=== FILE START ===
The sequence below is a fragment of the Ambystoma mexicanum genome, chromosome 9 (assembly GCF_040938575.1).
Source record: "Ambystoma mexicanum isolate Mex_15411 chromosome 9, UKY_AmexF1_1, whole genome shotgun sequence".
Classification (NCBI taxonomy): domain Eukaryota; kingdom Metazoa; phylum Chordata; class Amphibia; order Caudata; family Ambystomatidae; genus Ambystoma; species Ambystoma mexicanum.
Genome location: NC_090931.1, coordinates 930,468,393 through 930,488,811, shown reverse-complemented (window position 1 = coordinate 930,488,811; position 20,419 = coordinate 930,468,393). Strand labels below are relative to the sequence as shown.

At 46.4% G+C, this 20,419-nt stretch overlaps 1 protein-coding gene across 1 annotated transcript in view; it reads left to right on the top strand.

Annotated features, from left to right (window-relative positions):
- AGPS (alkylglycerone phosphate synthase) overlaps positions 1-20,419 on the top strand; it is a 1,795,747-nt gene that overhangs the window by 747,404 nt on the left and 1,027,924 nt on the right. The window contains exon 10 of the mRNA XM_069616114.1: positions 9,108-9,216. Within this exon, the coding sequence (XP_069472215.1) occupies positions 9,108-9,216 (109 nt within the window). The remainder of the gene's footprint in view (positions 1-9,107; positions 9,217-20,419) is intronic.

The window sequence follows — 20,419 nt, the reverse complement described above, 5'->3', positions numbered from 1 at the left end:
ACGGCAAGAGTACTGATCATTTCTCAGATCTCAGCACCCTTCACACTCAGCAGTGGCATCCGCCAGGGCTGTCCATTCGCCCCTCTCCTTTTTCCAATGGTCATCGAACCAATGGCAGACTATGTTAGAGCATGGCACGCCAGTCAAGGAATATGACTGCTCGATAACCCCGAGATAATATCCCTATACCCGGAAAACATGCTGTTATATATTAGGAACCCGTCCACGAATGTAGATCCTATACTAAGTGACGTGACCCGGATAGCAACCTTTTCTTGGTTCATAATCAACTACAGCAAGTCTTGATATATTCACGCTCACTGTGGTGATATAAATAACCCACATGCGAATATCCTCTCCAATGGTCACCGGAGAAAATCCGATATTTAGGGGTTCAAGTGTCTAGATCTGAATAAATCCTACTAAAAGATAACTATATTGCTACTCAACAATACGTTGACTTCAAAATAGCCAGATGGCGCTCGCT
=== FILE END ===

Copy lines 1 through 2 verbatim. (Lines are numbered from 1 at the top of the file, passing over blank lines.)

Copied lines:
The sequence below is a fragment of the Ambystoma mexicanum genome, chromosome 9 (assembly GCF_040938575.1).
Source record: "Ambystoma mexicanum isolate Mex_15411 chromosome 9, UKY_AmexF1_1, whole genome shotgun sequence".